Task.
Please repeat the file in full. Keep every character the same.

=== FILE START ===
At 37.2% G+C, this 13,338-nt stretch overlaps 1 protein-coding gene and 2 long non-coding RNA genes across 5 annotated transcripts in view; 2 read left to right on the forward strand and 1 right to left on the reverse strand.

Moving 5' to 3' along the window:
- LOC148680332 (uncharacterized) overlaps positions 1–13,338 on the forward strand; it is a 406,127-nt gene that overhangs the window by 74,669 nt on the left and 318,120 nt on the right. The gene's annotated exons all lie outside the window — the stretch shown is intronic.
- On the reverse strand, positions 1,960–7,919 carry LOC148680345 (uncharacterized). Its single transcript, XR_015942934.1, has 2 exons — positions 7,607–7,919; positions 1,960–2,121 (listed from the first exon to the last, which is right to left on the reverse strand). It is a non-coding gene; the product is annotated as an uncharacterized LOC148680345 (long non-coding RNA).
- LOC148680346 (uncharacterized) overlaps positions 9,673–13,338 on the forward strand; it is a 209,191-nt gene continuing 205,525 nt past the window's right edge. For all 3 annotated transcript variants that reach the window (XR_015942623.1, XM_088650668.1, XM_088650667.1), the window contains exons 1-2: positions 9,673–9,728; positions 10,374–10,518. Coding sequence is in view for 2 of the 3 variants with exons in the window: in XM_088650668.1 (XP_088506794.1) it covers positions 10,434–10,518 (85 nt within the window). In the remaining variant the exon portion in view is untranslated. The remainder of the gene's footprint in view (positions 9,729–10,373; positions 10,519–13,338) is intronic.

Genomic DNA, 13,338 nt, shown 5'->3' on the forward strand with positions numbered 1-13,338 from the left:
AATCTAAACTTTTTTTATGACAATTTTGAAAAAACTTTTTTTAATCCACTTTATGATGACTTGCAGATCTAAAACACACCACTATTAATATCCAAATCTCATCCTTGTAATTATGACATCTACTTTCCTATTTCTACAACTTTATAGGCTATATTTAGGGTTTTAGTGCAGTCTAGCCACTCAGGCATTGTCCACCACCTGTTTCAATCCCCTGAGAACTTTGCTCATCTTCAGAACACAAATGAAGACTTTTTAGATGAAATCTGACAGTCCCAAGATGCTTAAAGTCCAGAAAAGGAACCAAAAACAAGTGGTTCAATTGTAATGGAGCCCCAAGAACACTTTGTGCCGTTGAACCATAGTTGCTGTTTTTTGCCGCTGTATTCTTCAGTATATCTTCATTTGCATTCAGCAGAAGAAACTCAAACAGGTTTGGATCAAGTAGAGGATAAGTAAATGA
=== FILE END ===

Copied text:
At 37.2% G+C, this 13,338-nt stretch overlaps 1 protein-coding gene and 2 long non-coding RNA genes across 5 annotated transcripts in view; 2 read left to right on the forward strand and 1 right to left on the reverse strand.

Moving 5' to 3' along the window:
- LOC148680332 (uncharacterized) overlaps positions 1–13,338 on the forward strand; it is a 406,127-nt gene that overhangs the window by 74,669 nt on the left and 318,120 nt on the right. The gene's annotated exons all lie outside the window — the stretch shown is intronic.
- On the reverse strand, positions 1,960–7,919 carry LOC148680345 (uncharacterized). Its single transcript, XR_015942934.1, has 2 exons — positions 7,607–7,919; positions 1,960–2,121 (listed from the first exon to the last, which is right to left on the reverse strand). It is a non-coding gene; the product is annotated as an uncharacterized LOC148680345 (long non-coding RNA).
- LOC148680346 (uncharacterized) overlaps positions 9,673–13,338 on the forward strand; it is a 209,191-nt gene continuing 205,525 nt past the window's right edge. For all 3 annotated transcript variants that reach the window (XR_015942623.1, XM_088650668.1, XM_088650667.1), the window contains exons 1-2: positions 9,673–9,728; positions 10,374–10,518. Coding sequence is in view for 2 of the 3 variants with exons in the window: in XM_088650668.1 (XP_088506794.1) it covers positions 10,434–10,518 (85 nt within the window). In the remaining variant the exon portion in view is untranslated. The remainder of the gene's footprint in view (positions 9,729–10,373; positions 10,519–13,338) is intronic.

Genomic DNA, 13,338 nt, shown 5'->3' on the forward strand with positions numbered 1-13,338 from the left:
AATCTAAACTTTTTTTATGACAATTTTGAAAAAACTTTTTTTAATCCACTTTATGATGACTTGCAGATCTAAAACACACCACTATTAATATCCAAATCTCATCCTTGTAATTATGACATCTACTTTCCTATTTCTACAACTTTATAGGCTATATTTAGGGTTTTAGTGCAGTCTAGCCACTCAGGCATTGTCCACCACCTGTTTCAATCCCCTGAGAACTTTGCTCATCTTCAGAACACAAATGAAGACTTTTTAGATGAAATCTGACAGTCCCAAGATGCTTAAAGTCCAGAAAAGGAACCAAAAACAAGTGGTTCAATTGTAATGGAGCCCCAAGAACACTTTGTGCCGTTGAACCATAGTTGCTGTTTTTTGCCGCTGTATTCTTCAGTATATCTTCATTTGCATTCAGCAGAAGAAACTCAAACAGGTTTGGATCAAGTAGAGGATAAGTAAATGA